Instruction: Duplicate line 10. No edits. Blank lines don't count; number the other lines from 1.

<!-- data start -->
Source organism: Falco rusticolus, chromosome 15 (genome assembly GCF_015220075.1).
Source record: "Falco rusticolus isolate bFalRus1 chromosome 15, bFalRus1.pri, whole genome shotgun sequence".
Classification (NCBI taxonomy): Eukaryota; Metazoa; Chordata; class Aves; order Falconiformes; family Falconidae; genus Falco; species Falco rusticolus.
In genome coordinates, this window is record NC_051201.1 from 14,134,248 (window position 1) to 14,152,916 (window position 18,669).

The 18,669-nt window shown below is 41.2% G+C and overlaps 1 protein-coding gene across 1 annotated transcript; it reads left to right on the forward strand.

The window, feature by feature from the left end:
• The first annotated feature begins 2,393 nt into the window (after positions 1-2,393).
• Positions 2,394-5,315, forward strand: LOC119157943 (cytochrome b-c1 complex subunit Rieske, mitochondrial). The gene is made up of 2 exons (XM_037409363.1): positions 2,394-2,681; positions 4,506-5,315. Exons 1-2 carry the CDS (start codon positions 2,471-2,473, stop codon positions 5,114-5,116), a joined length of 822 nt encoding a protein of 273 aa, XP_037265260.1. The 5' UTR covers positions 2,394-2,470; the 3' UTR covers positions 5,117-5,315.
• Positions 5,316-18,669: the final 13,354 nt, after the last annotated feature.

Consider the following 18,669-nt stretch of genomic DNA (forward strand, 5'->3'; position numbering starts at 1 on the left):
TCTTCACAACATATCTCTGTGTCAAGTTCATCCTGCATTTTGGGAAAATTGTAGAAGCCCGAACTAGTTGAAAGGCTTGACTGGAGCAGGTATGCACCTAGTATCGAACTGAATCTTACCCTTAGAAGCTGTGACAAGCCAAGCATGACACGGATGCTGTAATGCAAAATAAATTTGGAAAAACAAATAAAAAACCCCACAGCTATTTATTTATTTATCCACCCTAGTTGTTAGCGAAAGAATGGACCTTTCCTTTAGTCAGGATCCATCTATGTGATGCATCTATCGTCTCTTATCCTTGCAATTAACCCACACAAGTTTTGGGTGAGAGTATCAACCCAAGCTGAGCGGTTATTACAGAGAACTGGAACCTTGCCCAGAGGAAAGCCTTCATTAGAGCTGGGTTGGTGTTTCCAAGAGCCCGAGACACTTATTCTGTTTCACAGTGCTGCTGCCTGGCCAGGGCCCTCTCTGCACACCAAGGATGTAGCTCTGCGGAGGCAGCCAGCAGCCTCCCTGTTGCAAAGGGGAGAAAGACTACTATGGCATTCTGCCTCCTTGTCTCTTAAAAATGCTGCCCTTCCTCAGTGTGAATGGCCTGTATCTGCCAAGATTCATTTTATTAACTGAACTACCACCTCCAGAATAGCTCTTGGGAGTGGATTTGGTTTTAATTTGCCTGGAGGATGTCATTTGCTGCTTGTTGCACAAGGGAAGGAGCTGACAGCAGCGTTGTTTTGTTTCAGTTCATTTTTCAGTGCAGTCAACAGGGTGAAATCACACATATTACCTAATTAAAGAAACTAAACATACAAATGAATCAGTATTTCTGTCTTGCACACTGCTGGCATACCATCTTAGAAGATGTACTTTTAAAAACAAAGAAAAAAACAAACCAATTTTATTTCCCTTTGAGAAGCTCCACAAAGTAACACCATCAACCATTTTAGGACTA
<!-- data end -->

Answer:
Consider the following 18,669-nt stretch of genomic DNA (forward strand, 5'->3'; position numbering starts at 1 on the left):